by Brian Kluepfel
Happy Birthday, Wilmer Flores
Do you remember where you were on your 22nd birthday? Wilmer Flores always will.
After being drafted by the Mets at the tender age of 16, and moving slowly up the minor-league ladder, an injury to All-Star third baseman David Wright provided Flores an opportunity in what was becoming a lost season for New York’s NLers, anyway.
So on August 6, 2013, 22 years after making his human debut in Valencia, Venezuela, Wilmer made his Major League debut at the hot corner in New Shea Stadium. And he took an oh-fer. So it was a bit of a mixed birthday celebration for la familia Flores. And just to get things correct, Wilmer isn’t one of these played-with—baseballs-made-of-rags kids rescued from the evil clutches of poverty by baseball—just a middle-class Venezuelan kid who showed some aptitude for the game and whose mom loved him enough to drive him to games and practices all the time.
The following evening, August 7, I myself am seated at incoming-LaGuardia airplane level in the upper deck of New Shea and Wilmer is again in the lineup for the Metropolitans. We are indeed in the cheapest seats possible, but can make out that Wilmer is wearing uniform #4, in replacement of Wright’s #5. In another turnabout, the National League’s outstanding Venezuelan player Carlos Gonzalez (also #5), the Colorado outfielder who makes the game look easy, is also out (with a thumb problem) . The smallest things cause such big problems, and “Cargo” can’t grip the bat correctly. For us fans of criollo baseballers, however, burgeoning righty Jhoulys (think “Julius”) Chacín, out of Maracaibo, is on the mound for the Rockies. (Just for some perspective here— Chacín is in his fourth full big-league season and will likely finish with more wins than losses for the first time; he’s going to make $1.65 million in salary this year. Practice that pitching, kids.)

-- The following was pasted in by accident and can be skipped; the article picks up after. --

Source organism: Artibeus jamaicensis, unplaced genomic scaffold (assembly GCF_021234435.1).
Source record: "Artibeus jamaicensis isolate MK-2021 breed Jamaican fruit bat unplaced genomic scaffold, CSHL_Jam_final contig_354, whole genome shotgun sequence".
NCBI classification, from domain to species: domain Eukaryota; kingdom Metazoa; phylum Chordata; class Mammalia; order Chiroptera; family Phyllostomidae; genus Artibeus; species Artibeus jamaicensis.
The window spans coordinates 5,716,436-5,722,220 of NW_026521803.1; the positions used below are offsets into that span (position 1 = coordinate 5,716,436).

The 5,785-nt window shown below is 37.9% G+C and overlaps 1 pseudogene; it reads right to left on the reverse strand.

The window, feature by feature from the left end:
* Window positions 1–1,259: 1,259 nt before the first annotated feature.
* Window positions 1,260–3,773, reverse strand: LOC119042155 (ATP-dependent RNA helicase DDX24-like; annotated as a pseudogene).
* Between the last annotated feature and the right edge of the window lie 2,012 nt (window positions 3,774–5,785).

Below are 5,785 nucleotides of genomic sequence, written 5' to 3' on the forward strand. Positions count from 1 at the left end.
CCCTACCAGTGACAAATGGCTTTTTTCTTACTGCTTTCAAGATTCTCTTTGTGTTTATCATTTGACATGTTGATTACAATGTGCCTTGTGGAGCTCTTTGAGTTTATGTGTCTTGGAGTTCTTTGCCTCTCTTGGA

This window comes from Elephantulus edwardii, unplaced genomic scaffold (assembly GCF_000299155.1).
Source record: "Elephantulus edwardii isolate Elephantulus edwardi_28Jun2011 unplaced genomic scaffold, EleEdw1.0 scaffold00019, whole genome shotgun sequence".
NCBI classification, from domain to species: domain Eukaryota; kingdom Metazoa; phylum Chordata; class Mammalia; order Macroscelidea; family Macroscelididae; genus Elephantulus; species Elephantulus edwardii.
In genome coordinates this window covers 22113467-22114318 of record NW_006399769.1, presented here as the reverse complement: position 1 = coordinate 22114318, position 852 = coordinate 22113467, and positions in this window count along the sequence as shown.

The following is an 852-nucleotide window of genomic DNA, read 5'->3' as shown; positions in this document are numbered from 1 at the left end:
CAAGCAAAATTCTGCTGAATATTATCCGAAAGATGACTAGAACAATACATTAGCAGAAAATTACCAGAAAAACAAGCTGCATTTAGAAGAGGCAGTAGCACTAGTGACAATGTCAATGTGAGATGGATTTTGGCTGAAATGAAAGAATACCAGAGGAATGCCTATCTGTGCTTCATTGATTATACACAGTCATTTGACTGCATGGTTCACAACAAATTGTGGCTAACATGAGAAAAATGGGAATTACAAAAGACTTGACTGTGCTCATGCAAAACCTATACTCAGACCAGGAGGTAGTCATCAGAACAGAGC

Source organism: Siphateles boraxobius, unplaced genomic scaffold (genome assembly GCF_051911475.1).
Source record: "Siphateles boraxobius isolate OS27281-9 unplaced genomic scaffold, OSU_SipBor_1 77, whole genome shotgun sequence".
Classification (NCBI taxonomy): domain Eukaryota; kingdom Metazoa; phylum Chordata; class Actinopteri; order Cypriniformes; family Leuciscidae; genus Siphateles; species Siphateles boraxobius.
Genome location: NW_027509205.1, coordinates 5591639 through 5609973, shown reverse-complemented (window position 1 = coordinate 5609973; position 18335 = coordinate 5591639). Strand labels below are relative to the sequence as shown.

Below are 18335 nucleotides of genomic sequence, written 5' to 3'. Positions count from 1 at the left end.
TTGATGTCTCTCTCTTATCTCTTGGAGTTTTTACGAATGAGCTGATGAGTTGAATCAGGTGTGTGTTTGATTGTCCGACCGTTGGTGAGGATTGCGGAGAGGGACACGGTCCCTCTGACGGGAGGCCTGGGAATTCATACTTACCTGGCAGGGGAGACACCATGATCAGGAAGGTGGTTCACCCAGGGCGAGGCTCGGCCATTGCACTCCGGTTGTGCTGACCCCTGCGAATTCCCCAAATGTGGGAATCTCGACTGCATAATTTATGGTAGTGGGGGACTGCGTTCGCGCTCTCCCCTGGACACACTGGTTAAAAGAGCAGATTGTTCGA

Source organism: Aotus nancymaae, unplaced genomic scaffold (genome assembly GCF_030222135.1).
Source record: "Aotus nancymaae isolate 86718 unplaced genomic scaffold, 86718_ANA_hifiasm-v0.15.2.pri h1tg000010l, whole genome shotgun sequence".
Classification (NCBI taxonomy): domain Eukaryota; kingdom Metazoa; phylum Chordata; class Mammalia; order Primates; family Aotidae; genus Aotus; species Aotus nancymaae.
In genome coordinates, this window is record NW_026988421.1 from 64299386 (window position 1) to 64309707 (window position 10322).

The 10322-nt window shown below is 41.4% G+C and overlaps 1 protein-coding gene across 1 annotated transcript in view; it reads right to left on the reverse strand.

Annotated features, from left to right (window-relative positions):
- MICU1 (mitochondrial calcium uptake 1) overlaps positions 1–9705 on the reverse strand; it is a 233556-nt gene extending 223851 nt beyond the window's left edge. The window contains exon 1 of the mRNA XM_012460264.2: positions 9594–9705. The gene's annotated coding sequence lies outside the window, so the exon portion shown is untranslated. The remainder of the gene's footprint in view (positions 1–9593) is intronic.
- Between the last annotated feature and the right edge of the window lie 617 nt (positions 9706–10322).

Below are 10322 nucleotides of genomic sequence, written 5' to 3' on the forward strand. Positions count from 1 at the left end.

For one inning Chacín matches zeros with Mets ace Matt Harvey, and then in the second it’s milestone time. Batting second in the frame, Flores raps a single into centerfield for his first big league hit: the ball is dutifully collected for the trophy case back in Valencia and several of the Met fans, aware of the significance, give young Wilmer a nice round of applause. Moments later he scores his first run. Then, in the eighth, he puts the game out of reach with a bases-clearing double that plates three. You walk someone ahead of Wilmer to load the bases? Not on my watch, hombre!
A few days later, Flores has really acquitted himself well, with 8 RBI in five games. And a few dandy plays at third base too, surprisingly good for someone who’s played most of the season at second base in AAA Las Vegas.
After 11 games, Wilmer has 11 RBI. As manager Terry Collins said, “We know he can hit. We just have to find a place for him on the field.” Then, reality: after 20 games, he’s still on 11 RBI, and the major-league pitchers are on to the Valencia kid. He’s twisted his ankle and missed a few games; he’s also played at second. The first week of September, Wilmer is alternating at a couple of infield positions with a few other prospects.
Like the great Yogi Berra once said, he’s future’s all ahead of him. We Met fans, in a season where we lost Venezuelan pitching great Johan Santana, hope we have a nice long-term position player in Wilmer Flores. Perhaps a worthy heir to countryman Edgardo Alfonso, a true Mets legend, in the infield.
No pressure kid. And Happy Birthday (feliz cumpleaños!)